In Germany, the national government (and sometimes the regions) organises national competitions, in which cities or regions can win financial support. By doing this, cities are encouraged to develop innovative strategies in certain fields. For instance, cities could apply for a subsidy to create a Biotech region. Another example is the "city of Science" competition where cities can submit plans to strengthen the link between their university and other urban actors. Often, the city benefits even when it does not win the competition: actors have co-operated to draft the proposal and have developed ideas that they want to implement anyway. Also in The Netherlands, this "competition approach" is frequently used, for instance in the Twinning initiative.

Promoting entrepreneurship and spin-outs from universities is a priority in all the cities.

Cities are highly aware of the importance of entrepreneurship for their economic future. Every city in our study has invested in starters centres, where start-up companies can obtain cheap business space and administrative support. In many cases, the centres organise meetings where the companies can meet potential new clients, partners or experts, visits to trade fairs etc. It is a trend to have specialised starters centres rather than generic ones: Munich has five starters centres, more or less specialised in specific branches; Zaragoza’s centre focuses on industrial companies; Münster’s centre focuses on ICT and life sciences; Eindhoven’s Twinning centre is dedicated to ICT. Typically, starters centres are set up jointly by the city, the university, the region and the Chamber of Commerce.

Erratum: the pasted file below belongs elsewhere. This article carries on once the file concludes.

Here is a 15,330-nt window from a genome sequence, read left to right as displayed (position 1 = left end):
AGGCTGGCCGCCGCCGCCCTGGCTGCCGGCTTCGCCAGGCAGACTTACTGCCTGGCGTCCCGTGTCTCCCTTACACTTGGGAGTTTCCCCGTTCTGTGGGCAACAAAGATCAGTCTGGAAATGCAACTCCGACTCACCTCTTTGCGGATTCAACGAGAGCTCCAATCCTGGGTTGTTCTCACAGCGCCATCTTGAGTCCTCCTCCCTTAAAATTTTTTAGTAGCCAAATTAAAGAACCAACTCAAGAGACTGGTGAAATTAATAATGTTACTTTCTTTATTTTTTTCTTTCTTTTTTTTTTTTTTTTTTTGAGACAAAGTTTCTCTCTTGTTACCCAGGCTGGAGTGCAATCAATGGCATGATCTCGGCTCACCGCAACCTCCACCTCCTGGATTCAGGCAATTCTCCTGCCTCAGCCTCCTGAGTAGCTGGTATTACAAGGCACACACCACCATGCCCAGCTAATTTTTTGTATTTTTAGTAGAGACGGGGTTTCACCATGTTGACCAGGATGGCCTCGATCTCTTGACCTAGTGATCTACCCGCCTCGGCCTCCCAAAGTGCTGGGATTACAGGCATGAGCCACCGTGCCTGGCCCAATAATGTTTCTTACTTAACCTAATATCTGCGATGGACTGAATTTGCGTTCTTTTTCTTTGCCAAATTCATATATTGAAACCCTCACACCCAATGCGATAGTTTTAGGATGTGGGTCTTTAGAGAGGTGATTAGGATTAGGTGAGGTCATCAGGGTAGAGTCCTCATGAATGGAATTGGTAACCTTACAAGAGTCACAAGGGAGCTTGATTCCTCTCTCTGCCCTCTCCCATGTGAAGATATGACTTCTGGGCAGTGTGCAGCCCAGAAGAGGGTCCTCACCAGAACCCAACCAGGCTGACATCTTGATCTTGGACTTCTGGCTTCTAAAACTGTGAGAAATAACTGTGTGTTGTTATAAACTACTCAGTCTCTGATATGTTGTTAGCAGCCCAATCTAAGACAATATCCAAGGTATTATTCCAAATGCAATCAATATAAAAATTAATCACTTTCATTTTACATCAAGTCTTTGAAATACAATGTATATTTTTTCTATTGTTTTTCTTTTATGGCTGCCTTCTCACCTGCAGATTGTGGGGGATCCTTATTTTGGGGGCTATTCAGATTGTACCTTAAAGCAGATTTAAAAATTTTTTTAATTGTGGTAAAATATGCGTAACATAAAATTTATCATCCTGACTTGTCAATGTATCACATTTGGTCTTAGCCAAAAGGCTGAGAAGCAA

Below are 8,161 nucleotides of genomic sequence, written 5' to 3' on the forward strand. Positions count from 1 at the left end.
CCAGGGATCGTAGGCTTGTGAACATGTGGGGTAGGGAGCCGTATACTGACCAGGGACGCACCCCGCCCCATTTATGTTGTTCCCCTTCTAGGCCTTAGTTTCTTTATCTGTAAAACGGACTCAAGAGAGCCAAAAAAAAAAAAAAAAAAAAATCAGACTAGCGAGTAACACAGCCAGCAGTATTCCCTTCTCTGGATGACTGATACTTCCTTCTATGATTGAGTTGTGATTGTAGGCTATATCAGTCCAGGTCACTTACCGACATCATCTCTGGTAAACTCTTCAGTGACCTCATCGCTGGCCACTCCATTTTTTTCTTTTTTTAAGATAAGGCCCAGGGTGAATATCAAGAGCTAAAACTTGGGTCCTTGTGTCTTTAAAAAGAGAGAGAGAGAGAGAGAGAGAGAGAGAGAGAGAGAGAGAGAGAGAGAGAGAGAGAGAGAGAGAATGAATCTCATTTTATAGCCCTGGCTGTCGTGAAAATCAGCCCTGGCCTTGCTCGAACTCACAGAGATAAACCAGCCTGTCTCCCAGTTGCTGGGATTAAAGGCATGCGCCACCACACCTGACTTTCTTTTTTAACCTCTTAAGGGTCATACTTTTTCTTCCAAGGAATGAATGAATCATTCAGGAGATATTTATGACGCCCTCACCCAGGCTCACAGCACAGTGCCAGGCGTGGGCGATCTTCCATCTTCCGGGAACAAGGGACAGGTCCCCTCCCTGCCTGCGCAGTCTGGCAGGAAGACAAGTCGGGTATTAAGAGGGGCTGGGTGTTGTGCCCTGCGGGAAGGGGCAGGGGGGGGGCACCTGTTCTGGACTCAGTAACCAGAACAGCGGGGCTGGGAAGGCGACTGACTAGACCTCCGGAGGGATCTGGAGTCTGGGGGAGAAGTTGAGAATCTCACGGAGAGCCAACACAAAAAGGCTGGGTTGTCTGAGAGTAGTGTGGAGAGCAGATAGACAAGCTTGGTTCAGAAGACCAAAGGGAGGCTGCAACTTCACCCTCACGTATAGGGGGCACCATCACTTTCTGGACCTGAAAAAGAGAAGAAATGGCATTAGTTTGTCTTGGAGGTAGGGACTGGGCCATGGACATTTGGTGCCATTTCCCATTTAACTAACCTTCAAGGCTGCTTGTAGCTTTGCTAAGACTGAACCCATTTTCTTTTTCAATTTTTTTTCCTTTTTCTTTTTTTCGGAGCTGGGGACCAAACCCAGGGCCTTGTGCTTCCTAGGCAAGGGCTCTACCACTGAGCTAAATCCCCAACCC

Another instrument is the business plan competition, which is common in German cities. The entrepreneur that submits the best business plan wins financial and other support. Dortmund probably has the most aggressive programme: starters from all over Germany can participate in the business plan competition and win the money even if they don’t locate in Dortmund. But if they do locate in that city, they can even win more.